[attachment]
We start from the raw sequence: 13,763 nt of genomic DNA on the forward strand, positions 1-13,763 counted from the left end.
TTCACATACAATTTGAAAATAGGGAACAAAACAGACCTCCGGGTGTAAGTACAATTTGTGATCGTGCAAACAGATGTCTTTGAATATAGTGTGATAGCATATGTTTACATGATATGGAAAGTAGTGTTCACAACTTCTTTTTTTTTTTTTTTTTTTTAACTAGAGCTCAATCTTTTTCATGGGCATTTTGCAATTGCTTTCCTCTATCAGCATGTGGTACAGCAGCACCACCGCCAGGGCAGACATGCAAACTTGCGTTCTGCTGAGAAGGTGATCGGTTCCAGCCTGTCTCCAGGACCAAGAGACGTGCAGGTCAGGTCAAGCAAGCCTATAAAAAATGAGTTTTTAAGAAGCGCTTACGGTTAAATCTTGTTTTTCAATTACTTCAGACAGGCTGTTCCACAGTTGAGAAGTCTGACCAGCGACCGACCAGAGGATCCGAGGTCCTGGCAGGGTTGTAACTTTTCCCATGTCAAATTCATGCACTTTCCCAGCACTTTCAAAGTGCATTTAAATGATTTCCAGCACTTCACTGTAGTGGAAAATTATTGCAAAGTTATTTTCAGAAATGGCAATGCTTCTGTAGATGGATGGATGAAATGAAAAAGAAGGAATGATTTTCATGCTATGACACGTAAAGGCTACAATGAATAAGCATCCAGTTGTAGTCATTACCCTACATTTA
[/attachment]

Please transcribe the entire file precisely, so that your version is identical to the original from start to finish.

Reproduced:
We start from the raw sequence: 13,763 nt of genomic DNA on the forward strand, positions 1-13,763 counted from the left end.
TTCACATACAATTTGAAAATAGGGAACAAAACAGACCTCCGGGTGTAAGTACAATTTGTGATCGTGCAAACAGATGTCTTTGAATATAGTGTGATAGCATATGTTTACATGATATGGAAAGTAGTGTTCACAACTTCTTTTTTTTTTTTTTTTTTTTAACTAGAGCTCAATCTTTTTCATGGGCATTTTGCAATTGCTTTCCTCTATCAGCATGTGGTACAGCAGCACCACCGCCAGGGCAGACATGCAAACTTGCGTTCTGCTGAGAAGGTGATCGGTTCCAGCCTGTCTCCAGGACCAAGAGACGTGCAGGTCAGGTCAAGCAAGCCTATAAAAAATGAGTTTTTAAGAAGCGCTTACGGTTAAATCTTGTTTTTCAATTACTTCAGACAGGCTGTTCCACAGTTGAGAAGTCTGACCAGCGACCGACCAGAGGATCCGAGGTCCTGGCAGGGTTGTAACTTTTCCCATGTCAAATTCATGCACTTTCCCAGCACTTTCAAAGTGCATTTAAATGATTTCCAGCACTTCACTGTAGTGGAAAATTATTGCAAAGTTATTTTCAGAAATGGCAATGCTTCTGTAGATGGATGGATGAAATGAAAAAGAAGGAATGATTTTCATGCTATGACACGTAAAGGCTACAATGAATAAGCATCCAGTTGTAGTCATTACCCTACATTTA